SB: My relationship to these classrooms has evolved. I’m uncomfortable with saying that they serve as my studio. But I’d say that it’s a place both children and I come to and use for our learning where their activities often mirror my own. I’ve knocked into a table’s edge and bumped my knee more than once. It’s a reminder that this is not a space designed for adults. I’m too tall. I’d like you to look closely at my photographs as I do with the spaces themselves. But in order to do that, I need to know them well. Not just from a quick scan of the block area, but really get down and look closely. Before I include children in my photographs, I needed to ask what does an activity look like from their perspective?
TB: Something you wrote recently intrigued me, you said, “Children repeatedly return to the same towers of wooden blocks, drawings and paintings. If I know the beginning and ending of a story, what can I learn about the middle?” This may be answered via the photographs themselves, but I’m curious what you were able to learn about the middle of the building process and how it influenced your work.
SB: To start with, I think of classrooms and schools within a linear framework. Students complete each grade at the end of the year and move up to the next one. Considering my photographs as stories, I’m more interested in the middle. With the beginning you’re headed in a distinct direction. With the end you look back and see where you’ve come from. But the middle is where you can go in circles and turn around. This is a place of not knowing exactly what you’re doing or why you’re doing it. This relates to my interest in repetition, something I’m still exploring and working through. As it relates to the kids toys and materials, the middle of the building process is one in which you can enjoy the engagement with materials on a physical and tactile level. The wooden blocks are fun to stack one on top of another and it can be enjoyable to get you’re hands dirty and paint with brushes or crayons.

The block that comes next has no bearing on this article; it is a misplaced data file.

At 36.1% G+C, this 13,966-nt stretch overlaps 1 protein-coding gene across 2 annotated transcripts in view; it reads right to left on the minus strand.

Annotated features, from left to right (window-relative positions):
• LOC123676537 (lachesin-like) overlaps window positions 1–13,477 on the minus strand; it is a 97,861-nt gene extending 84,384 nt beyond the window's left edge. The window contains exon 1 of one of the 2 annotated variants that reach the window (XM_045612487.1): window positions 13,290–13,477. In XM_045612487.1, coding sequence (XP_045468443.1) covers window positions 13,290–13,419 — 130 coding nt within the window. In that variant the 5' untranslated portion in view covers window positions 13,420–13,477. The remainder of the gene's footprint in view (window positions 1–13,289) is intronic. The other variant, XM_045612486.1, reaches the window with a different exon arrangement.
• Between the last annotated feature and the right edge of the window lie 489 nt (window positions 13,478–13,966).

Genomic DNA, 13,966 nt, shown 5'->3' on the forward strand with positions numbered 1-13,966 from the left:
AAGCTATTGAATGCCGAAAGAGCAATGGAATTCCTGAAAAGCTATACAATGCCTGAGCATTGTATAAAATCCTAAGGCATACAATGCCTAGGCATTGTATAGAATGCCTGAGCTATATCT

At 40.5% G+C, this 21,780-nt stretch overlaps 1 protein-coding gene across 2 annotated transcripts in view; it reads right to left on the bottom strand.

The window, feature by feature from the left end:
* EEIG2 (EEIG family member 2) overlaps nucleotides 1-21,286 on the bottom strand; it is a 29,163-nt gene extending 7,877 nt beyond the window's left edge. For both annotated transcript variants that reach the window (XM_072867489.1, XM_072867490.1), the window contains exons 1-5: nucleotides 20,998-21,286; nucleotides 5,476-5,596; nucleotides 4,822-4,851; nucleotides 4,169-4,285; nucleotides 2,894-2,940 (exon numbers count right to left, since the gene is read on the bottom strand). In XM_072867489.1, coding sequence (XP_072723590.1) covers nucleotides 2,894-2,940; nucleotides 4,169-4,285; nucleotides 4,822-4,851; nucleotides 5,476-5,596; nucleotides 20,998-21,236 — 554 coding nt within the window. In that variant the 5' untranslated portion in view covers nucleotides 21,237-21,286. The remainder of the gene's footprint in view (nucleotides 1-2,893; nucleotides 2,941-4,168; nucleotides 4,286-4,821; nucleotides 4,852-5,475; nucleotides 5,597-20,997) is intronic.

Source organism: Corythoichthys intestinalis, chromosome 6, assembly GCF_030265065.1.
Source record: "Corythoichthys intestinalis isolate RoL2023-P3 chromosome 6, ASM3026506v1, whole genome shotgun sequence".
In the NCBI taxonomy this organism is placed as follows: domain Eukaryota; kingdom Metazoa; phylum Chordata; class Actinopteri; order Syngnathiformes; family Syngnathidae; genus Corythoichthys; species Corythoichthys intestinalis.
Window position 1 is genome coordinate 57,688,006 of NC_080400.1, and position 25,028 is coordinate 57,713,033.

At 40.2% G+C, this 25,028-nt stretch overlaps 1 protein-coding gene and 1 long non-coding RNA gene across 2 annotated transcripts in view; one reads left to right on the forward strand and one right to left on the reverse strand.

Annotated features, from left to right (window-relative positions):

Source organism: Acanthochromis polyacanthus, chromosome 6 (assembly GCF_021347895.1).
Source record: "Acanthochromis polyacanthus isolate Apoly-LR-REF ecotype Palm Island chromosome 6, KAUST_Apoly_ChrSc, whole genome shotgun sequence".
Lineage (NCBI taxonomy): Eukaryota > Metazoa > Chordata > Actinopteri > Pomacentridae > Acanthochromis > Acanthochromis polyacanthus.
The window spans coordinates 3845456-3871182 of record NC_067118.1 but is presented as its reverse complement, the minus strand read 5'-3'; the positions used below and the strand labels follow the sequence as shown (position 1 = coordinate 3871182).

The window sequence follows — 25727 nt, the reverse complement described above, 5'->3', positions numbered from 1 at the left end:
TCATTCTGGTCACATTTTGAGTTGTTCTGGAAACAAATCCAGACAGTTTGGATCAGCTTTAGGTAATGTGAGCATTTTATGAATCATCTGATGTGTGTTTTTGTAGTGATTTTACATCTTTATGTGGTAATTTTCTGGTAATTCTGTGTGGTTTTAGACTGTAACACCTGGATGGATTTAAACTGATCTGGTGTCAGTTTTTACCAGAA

TB: Although the schools you attended are not Montessori schools, I get a strong connection to the mission statement that Maria Montessori created over 100 years ago. Montessori promotes a model where students learn concepts from working with materials, rather than by direct instruction, and have the freedom to move around the space freely to build and explore. What was your early education like? Is this project inspired or influenced by your experiences?